Europe’s catch-up game | eKathimerini.com

A mural showing Nord Stream pipelines is seen on a container near the Baltic Sea Nord Stream 1 pipeline in Lubmin, Germany. [AP]

The West had bet on the assumption that Russia would not turn off the energy tap to Europe. Most international analysts had estimated that if Europe reduced its imports, Russia would find new customers. In fact, some have called for a windfall tax on Gazprom’s natural gas, believing that Russia has no realistic alternative.

For now, Europe is vulnerable to the whims of Russian President Vladimir Putin. Gas supply through Nord Stream 1, Russia’s largest gas pipeline to the West, has been reduced to just a fifth of its capacity, as prices are once again approaching record highs seen just after the invasion of the Ukraine by Russia. The question is: is Moscow bluffing or wanting to play the game to the extreme?

Russia has been looking east for some time now. However, it is questionable whether Eastern markets, which have lower purchasing power, can offset the country’s exports to Europe. Even more debatable is whether Moscow can quickly develop the infrastructure needed in countries like China or India.

Europeans have recycled clichés about the need to diversify their energy sources for years. They should have acted on them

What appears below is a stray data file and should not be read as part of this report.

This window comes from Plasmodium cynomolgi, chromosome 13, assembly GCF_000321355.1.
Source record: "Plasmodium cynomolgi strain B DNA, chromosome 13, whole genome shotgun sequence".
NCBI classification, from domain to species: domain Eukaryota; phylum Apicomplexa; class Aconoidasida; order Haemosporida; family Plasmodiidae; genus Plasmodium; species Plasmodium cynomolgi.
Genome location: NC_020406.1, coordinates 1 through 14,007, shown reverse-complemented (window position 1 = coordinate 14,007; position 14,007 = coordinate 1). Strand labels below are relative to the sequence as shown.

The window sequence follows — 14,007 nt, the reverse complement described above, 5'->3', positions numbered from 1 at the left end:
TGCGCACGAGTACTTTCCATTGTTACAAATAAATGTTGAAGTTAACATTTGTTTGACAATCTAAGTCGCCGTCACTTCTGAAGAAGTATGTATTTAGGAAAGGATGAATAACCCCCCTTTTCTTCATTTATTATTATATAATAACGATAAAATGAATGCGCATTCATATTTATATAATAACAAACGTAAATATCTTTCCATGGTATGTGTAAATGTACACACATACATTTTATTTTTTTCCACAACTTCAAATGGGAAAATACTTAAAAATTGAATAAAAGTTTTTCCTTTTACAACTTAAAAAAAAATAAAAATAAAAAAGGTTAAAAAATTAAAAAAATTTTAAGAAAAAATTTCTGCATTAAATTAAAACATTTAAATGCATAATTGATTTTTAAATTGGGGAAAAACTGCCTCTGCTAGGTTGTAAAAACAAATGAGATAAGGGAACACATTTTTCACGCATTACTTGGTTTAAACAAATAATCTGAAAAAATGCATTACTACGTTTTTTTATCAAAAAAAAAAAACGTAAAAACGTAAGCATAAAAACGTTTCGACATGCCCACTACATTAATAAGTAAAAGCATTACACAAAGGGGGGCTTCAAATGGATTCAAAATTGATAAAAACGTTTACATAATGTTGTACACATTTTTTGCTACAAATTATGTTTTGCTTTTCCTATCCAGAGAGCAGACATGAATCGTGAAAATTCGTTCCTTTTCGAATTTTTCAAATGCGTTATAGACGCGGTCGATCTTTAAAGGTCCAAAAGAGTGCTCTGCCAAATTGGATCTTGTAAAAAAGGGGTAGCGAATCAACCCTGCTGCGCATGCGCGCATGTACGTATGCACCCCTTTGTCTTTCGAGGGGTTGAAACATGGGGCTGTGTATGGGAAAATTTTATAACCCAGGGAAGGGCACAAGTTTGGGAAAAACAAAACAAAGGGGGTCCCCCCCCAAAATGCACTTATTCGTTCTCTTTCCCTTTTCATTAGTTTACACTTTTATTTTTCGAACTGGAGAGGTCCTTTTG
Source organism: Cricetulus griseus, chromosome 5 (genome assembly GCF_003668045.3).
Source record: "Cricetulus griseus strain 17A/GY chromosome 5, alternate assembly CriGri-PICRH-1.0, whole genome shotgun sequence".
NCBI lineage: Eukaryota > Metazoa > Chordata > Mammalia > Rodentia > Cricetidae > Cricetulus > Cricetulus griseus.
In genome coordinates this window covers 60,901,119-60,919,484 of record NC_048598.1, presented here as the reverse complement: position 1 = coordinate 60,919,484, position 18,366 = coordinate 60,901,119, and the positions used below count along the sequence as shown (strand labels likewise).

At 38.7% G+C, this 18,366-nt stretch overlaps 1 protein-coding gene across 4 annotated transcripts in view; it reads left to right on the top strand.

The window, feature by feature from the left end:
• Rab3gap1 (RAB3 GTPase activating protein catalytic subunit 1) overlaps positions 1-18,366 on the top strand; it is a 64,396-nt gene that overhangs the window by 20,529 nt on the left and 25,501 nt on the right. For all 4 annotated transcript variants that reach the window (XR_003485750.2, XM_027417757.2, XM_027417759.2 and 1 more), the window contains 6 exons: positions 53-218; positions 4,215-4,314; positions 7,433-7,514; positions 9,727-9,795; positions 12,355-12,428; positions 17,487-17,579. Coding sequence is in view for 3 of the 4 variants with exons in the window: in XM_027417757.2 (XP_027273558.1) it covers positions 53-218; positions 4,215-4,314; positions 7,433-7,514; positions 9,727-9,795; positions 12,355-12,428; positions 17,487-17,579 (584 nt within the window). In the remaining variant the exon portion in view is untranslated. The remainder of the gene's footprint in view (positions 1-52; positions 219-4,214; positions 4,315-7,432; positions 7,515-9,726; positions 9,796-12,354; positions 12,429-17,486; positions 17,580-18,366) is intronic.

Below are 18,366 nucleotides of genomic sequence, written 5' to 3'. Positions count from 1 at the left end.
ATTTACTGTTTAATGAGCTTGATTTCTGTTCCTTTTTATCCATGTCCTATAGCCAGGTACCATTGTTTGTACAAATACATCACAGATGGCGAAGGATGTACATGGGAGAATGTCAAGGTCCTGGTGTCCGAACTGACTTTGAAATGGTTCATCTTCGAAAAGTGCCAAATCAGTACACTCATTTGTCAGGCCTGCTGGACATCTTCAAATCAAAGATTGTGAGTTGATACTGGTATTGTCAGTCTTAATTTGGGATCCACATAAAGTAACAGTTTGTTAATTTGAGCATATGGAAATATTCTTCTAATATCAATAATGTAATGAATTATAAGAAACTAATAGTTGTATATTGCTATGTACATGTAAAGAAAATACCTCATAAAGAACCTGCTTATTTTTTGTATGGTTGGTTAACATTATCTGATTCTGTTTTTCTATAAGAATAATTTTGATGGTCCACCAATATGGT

Meanwhile, if the past is any guide, common sense can always be eclipsed by an unpredictable Putin who has shown he is quite willing to sacrifice his country’s economic interests on the altar of his geopolitical ambitions. After all, Gazprom’s revenues have tripled from a year ago as a surge in European demand and soaring prices have widened profit margins. This gave the Kremlin room to experiment, at least temporarily.

With the incursion into Ukraine being the culmination of his personal strategy, the future that Putin has in store for his people certainly looks bleak. All of this, however, is the future. Meanwhile, Europe faces the present with no convincing Plan B in sight. A transition to renewable energy will take time, while calls to reduce energy consumption will weigh on growth. As things stand, it looks like the best thing would be a mild winter, which would also alleviate gas rationing issues.

Gazprom’s cheap gas has supported European economies for decades. However, the continent’s reliance on Russia has shown that economics and geopolitics go hand in hand. Europeans have recycled clichés about the need to diversify their energy sources for years. They should have acted accordingly. Because, for the moment, they are only playing a catch-up game.

Mary I. Bruner